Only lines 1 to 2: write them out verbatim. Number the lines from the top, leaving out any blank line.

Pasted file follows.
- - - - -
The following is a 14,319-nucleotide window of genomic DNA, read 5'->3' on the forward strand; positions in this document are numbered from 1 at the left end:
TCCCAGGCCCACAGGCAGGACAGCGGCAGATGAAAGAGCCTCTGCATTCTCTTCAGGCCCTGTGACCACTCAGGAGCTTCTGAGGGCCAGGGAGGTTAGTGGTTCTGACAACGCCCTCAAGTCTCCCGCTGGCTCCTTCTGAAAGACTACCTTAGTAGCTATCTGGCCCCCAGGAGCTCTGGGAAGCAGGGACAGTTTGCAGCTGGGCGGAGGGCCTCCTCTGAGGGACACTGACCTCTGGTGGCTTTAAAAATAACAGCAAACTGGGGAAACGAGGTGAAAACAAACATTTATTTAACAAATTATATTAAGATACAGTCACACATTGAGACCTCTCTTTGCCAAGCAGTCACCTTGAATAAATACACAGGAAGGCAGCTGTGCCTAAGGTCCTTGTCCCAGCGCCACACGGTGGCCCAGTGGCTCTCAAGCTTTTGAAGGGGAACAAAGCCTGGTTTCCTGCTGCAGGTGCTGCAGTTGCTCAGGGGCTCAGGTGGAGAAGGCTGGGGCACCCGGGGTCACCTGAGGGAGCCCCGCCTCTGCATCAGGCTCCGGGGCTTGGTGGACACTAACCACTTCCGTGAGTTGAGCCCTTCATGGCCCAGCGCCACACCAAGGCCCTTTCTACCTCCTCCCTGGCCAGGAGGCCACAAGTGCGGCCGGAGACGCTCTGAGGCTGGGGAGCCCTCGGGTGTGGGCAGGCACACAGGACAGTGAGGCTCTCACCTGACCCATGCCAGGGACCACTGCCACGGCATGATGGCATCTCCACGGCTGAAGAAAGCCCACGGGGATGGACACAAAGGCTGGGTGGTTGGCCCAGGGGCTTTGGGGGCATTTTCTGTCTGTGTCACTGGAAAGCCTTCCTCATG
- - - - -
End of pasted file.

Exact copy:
The following is a 14,319-nucleotide window of genomic DNA, read 5'->3' on the forward strand; positions in this document are numbered from 1 at the left end:
TCCCAGGCCCACAGGCAGGACAGCGGCAGATGAAAGAGCCTCTGCATTCTCTTCAGGCCCTGTGACCACTCAGGAGCTTCTGAGGGCCAGGGAGGTTAGTGGTTCTGACAACGCCCTCAAGTCTCCCGCTGGCTCCTTCTGAAAGACTACCTTAGTAGCTATCTGGCCCCCAGGAGCTCTGGGAAGCAGGGACAGTTTGCAGCTGGGCGGAGGGCCTCCTCTGAGGGACACTGACCTCTGGTGGCTTTAAAAATAACAGCAAACTGGGGAAACGAGGTGAAAACAAACATTTATTTAACAAATTATATTAAGATACAGTCACACATTGAGACCTCTCTTTGCCAAGCAGTCACCTTGAATAAATACACAGGAAGGCAGCTGTGCCTAAGGTCCTTGTCCCAGCGCCACACGGTGGCCCAGTGGCTCTCAAGCTTTTGAAGGGGAACAAAGCCTGGTTTCCTGCTGCAGGTGCTGCAGTTGCTCAGGGGCTCAGGTGGAGAAGGCTGGGGCACCCGGGGTCACCTGAGGGAGCCCCGCCTCTGCATCAGGCTCCGGGGCTTGGTGGACACTAACCACTTCCGTGAGTTGAGCCCTTCATGGCCCAGCGCCACACCAAGGCCCTTTCTACCTCCTCCCTGGCCAGGAGGCCACAAGTGCGGCCGGAGACGCTCTGAGGCTGGGGAGCCCTCGGGTGTGGGCAGGCACACAGGACAGTGAGGCTCTCACCTGACCCATGCCAGGGACCACTGCCACGGCATGATGGCATCTCCACGGCTGAAGAAAGCCCACGGGGATGGACACAAAGGCTGGGTGGTTGGCCCAGGGGCTTTGGGGGCATTTTCTGTCTGTGTCACTGGAAAGCCTTCCTCATG